The CDFG "fooled" and "dinked" around with various management strategies for various intertidal wetland invertebrate animals, with passage of legal codes and restrictions, yet various wetland marine invertebrates still became more and more rare, as clearly pointed out by Edward Ricketts 67 years ago, in his 1939 book, Between Pacific Tides (BPT).
From Ed Ricketts book (BPT), we learn that the sandy beach of California, Oregon, and Washington, Canada, and Alaska, is a very delicate habitat and needs careful management if it is not to be impacted negatively by human greed. I believe that the CDFG needs to delineate more ESHA (Environmental Sensitive Habitat Area) in the California Coastal Zone, including many sandy beaches, but not limited to only these habitats. Ed Ricketts gave us the early warning signs in his classic book (BPT) 67 years ago, in 1939, and we had better heed his warnings of too many people and too much collecting and fishing on our beautiful California coast.
The sandy beaches may appear barren of life and biodiversity, in terms of numbers of species that live there, but no person can doubt that the beach is barren, when it is shown to them, the vast number of birds seen searching out the vast numbers of sand crabs, so eloquently written about by Ed Ricketts in his book. To see the gorgeous sandpipers, particularly Willets, Whimbrels, and Godwits, feeding on the hordes of sand crabs, is a sight to be remembered. And then to walk near the surf, with shoes and socks off, and to feel the crabs wriggling around your toes and feet is splendid in connecting to nature for a human, especially for children with their parents.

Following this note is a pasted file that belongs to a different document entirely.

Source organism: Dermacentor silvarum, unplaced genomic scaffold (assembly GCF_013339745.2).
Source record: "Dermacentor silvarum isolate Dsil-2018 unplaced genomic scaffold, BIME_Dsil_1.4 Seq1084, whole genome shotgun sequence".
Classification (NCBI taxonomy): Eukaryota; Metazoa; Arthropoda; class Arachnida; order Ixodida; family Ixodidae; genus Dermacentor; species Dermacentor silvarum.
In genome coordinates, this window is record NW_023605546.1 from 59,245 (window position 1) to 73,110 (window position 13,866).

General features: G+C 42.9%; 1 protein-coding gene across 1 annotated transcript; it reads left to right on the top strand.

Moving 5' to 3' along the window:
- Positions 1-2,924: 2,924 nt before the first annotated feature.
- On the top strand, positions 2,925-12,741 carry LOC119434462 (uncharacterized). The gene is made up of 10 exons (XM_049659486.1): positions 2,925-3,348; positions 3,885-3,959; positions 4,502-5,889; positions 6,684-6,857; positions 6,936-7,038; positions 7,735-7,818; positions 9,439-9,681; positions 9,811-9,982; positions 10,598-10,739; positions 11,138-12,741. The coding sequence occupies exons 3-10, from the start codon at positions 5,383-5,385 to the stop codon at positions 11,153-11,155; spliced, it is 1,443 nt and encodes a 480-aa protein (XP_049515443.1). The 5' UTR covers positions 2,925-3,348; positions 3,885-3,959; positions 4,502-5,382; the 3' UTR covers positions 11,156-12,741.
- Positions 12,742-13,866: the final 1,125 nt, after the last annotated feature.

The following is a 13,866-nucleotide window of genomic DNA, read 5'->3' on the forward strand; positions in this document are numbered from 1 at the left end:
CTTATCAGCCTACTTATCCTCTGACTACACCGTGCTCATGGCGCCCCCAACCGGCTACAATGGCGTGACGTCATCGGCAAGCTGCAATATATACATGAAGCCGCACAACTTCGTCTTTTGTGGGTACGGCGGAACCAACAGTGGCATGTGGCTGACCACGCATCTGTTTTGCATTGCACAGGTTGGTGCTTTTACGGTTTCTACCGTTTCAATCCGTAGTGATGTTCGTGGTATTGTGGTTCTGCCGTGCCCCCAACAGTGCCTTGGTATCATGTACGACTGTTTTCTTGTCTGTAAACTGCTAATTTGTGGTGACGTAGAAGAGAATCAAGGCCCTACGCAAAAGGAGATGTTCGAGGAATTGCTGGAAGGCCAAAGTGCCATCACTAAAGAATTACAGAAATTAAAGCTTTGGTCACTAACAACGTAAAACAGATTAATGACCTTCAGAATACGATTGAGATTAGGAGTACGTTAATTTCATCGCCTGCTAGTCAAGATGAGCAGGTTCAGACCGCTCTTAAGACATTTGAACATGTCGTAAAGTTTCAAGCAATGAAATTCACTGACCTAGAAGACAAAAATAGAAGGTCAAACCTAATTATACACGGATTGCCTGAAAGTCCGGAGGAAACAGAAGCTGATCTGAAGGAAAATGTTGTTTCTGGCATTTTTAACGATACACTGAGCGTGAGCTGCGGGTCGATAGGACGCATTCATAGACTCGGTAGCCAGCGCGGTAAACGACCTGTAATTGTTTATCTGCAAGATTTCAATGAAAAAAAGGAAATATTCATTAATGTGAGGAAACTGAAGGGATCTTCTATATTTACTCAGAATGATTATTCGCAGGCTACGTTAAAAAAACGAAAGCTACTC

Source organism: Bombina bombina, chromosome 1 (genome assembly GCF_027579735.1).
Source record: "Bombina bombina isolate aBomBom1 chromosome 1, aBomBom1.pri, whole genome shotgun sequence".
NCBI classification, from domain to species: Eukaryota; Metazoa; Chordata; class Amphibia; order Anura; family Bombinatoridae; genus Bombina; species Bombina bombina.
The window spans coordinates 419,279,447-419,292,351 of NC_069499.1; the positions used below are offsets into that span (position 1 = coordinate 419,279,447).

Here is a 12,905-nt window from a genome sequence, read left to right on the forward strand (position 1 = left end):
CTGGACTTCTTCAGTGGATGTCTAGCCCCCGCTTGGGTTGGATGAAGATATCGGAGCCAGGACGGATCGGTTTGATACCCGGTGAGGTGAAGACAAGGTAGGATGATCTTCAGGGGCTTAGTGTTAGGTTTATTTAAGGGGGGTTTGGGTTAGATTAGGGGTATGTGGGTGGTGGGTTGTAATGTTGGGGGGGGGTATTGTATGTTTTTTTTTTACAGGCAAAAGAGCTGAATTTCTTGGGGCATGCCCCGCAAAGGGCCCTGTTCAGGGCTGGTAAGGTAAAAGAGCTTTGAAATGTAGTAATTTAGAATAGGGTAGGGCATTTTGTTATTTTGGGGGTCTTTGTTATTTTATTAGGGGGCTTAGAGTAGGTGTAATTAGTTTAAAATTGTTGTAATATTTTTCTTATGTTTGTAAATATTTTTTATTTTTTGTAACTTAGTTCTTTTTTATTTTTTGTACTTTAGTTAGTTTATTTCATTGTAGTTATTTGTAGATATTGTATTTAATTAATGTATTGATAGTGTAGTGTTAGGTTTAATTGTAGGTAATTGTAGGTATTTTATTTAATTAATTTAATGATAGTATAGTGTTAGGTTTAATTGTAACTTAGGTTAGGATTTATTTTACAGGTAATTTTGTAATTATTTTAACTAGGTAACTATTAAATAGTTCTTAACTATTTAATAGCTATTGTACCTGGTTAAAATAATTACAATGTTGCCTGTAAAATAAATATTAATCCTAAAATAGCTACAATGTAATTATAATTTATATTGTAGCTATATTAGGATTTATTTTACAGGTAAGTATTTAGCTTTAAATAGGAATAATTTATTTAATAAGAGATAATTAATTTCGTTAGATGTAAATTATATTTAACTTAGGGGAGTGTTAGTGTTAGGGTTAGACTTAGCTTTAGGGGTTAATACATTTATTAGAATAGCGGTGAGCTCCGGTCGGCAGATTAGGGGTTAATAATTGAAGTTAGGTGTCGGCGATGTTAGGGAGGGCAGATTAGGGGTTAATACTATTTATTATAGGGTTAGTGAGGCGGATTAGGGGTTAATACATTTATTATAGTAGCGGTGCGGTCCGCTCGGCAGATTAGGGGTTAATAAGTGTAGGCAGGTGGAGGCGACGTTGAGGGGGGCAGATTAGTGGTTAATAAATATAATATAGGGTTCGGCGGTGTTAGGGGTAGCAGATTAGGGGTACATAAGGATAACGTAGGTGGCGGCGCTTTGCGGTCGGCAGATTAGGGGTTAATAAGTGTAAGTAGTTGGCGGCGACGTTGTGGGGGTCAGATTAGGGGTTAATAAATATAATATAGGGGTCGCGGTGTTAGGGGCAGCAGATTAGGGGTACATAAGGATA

On some beaches in Los Angeles County, such as Zuma Beach, not only can one experience these crabs, but you can also see masses of Bean Clams, 10,000 maybe more. And lastly, when a thousand or more Grunion come up on the beach, we would certainly not refer to our sandy beaches as barren and devoid of life. Yet, had you visited the beach an hour earlier before the Grunion arrived on the beach, you might think there is no animal life on the beach.
To know that birds such as several kinds of herons arrive at the beach just prior to when the grunion arrive, only to take a few of these nutritious fish, is additional proof that the sandy beach is not barren. I have seen Black-crowned Night Heron, perhaps a dozen or more, anxiously awaiting to catch the grunion at San Pedro, while a hundred or more children and public, through a public education program of the Cabrillo Marine Aquarium, watch in amazement. Among the Night Herons and people, were several Great Blue Heron also, looking like humans in dim light of the night at a distance, on their two long legs, and stately erect posture, also awaiting an opportunity of a nutritous meal.